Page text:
Torah Weekly - Parshat Korach

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TORAH WEEKLY

Parshat Korach

Outside Israel for the week ending July 8, 2000 / 5 Tammuz 5760
In Israel for the week ending July 1, 2000 / 28 Sivan 5760

Contents:
  • Overview
  • Insights:
  • Modem Down
  • An Argument Full of Holies
  • Deeply Humble
  • Haftara
  • Thunderstorm
  • Love of the Land
  • Mishkenot Sha'ananim
  • Back Issues of Torah Weekly
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    Overview

    Contents

    Korach, Datan and Aviram, and 250 leaders of Israel rebel against the authority of Moshe and Aharon. The rebellion results in their being swallowed by the earth. Many resent their death, and blame Moshe. Hashem's "anger" is manifest by a plague which besets the nation, and many thousands perish. Moshe intercedes once again for the people: He instructs Aharon to atone for them and the plague stops. Then Hashem commands that staffs, each inscribed with the name of one of the tribes, be placed in the Mishkan. In the morning the staff of Levi, bearing Aharon's name, sprouts, buds, blossoms and yields ripe almonds. This provides Divine confirmation that Levi's Tribe is chosen for Priesthood and verifies Aharon's position as kohen gadol, High Priest. The specific duties of the levi'im and kohanim are stated. The kohanim were not to be landowners, but were to receive their sustenance from the tithes and other mandated gifts brought by the people. Also taught in this week's Parsha are laws of the first fruits, redemption of the firstborn, and other offerings.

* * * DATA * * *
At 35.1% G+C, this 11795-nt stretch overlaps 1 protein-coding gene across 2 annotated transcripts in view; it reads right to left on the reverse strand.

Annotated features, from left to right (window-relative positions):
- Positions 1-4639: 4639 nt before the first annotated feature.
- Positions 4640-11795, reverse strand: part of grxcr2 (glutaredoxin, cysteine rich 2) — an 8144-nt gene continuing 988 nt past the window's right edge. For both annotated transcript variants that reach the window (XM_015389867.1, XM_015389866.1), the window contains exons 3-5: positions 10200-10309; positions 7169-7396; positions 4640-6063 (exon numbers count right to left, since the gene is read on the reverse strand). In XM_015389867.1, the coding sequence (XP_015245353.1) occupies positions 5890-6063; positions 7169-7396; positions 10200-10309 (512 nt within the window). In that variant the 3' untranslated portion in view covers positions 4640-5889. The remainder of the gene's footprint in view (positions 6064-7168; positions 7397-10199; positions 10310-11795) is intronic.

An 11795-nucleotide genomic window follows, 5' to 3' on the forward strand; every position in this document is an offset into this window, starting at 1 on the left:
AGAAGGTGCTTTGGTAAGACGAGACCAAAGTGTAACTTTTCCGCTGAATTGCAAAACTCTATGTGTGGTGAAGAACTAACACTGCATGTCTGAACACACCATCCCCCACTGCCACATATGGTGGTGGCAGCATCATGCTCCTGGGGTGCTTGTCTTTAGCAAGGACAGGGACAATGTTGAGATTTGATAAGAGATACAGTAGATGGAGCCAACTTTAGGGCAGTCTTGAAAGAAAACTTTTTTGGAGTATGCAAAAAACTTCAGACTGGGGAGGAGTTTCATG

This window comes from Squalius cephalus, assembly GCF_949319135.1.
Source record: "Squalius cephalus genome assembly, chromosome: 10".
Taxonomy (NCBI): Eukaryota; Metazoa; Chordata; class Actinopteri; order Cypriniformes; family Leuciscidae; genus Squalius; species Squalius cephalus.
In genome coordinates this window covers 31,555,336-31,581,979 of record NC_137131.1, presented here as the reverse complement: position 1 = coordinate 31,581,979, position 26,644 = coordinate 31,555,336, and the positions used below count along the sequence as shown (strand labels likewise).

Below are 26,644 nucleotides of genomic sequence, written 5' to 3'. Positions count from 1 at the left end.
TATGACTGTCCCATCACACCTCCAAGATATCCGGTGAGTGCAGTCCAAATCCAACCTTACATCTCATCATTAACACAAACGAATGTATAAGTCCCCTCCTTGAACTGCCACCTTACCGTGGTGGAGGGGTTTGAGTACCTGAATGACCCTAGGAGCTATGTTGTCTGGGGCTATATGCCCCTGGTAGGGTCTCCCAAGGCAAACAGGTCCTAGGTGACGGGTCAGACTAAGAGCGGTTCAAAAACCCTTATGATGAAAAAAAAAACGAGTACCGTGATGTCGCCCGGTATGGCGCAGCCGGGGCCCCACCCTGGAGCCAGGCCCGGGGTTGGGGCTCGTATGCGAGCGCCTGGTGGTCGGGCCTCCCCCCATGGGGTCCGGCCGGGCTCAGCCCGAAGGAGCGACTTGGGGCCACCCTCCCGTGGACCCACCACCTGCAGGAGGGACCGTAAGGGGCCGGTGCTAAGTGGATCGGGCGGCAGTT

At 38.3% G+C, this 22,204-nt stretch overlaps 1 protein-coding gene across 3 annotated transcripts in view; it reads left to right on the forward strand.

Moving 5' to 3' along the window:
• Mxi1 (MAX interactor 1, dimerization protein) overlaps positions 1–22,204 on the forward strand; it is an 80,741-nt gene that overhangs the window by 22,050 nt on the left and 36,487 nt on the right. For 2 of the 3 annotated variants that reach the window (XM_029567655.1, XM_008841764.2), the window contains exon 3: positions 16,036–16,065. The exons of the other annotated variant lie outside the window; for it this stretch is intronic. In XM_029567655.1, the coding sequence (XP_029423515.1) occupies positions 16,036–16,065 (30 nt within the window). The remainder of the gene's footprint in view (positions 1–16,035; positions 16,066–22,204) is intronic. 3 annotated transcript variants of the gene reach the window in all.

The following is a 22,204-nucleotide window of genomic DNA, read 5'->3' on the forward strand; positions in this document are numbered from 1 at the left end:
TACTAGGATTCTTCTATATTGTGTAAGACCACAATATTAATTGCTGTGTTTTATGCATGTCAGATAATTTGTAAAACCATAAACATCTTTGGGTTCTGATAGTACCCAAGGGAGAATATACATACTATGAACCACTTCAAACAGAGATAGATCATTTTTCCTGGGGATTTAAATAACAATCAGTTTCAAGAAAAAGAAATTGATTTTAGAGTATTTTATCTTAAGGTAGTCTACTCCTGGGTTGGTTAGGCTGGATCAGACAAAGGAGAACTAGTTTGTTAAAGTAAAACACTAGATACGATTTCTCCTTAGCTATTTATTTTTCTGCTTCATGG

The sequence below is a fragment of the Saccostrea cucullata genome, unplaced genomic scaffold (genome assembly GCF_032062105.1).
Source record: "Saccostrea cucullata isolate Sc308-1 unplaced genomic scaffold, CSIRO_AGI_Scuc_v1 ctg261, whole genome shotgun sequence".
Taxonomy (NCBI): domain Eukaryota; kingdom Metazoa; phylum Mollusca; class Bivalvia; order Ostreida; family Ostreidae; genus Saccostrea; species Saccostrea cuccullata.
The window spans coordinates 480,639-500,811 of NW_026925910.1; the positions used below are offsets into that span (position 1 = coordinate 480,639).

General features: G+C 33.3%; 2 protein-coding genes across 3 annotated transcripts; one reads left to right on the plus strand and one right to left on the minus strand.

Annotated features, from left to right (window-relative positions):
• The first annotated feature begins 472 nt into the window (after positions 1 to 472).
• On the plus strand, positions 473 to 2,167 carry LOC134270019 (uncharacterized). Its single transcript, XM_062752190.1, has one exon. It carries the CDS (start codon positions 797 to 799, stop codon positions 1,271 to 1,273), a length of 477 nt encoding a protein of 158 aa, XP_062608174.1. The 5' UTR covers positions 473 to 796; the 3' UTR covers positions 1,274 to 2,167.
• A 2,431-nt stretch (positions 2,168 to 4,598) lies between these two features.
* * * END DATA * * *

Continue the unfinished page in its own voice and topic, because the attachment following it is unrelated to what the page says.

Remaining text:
Insights

    Contents

    MODEM DOWN

    "And Korach took..." (16:1)

    "$500 for a pair of tefillin! You must be joking! For a couple of leather boxes with some Hebrew writing in them? Why, for a fraction of the price I could get something almost identical. If the whole point of tefillin is to be a reminder, what do I need all this crazy quasi-scientific precision for? What does it matter if there's a hairline crack in one letter? It's so small you can hardly see it!"

    "Open up your computer. What would happen if I took an X-acto razor blade and cut one of the wires here in the modem?"

    "Well of course, it wouldn't work…the modem won't receive anything."

    "It's exactly the same regarding tefillin -- if there's the tiniest break in a letter, then the spiritual modem called tefillin won't receive anything."

    Korach asked Moshe if a house full of Torah scrolls still needs a mezuza on the doorframe. "Yes," said Moshe. Korach started to mock him by saying, "If a single mezuza scroll affixed to the doorframe of a house is enough to remind us of Hashem, surely a house full of Torah scrolls will do the job!"

    In a way, Korach was the first proponent of "Kosher Style Glatt Treif." "As long as it looks Jewish from the outside, it's fine." According to Korach, the mitzvot are only symbolic, devoid of absolute performance parameters. Moshe's answer was that the Torah's mitzvot function within strict operational criteria: One mezuza on the door is what the Torah requires, no more and no less, even if a house full of Sifrei Torah may look more Jewish...

    Midrash, Rabbi Mordechai Perlman


    AN ARGUMENT FULL OF HOLIES

    "Because the entire congregation is holy" (16:3)

    Korach's rebellion is the first movement in the history of our people to attempt to reform the Torah of Moshe. Korach and his followers did not deny that the Torah was Divine. How could they?! They also had stood at Sinai! Instead, they tried to cripple Moshe's authority by claiming that "since the entire nation heard Hashem speak at Sinai, we are all holy and capable of interpreting the Torah ourselves." Korach's view that each individual has the ability to determine how the Torah should apply to him became the precedent for attack by many groups that deviated from the Torah throughout history.

    This is a grave error. We need to follow the path of Torah as transmitted from Sage to Sage in each generation. The Torah is so complex that those who are not fully immersed in its teachings can easily distort it. We must always rely on the Sages in each generation to explain and apply the Torah in our era.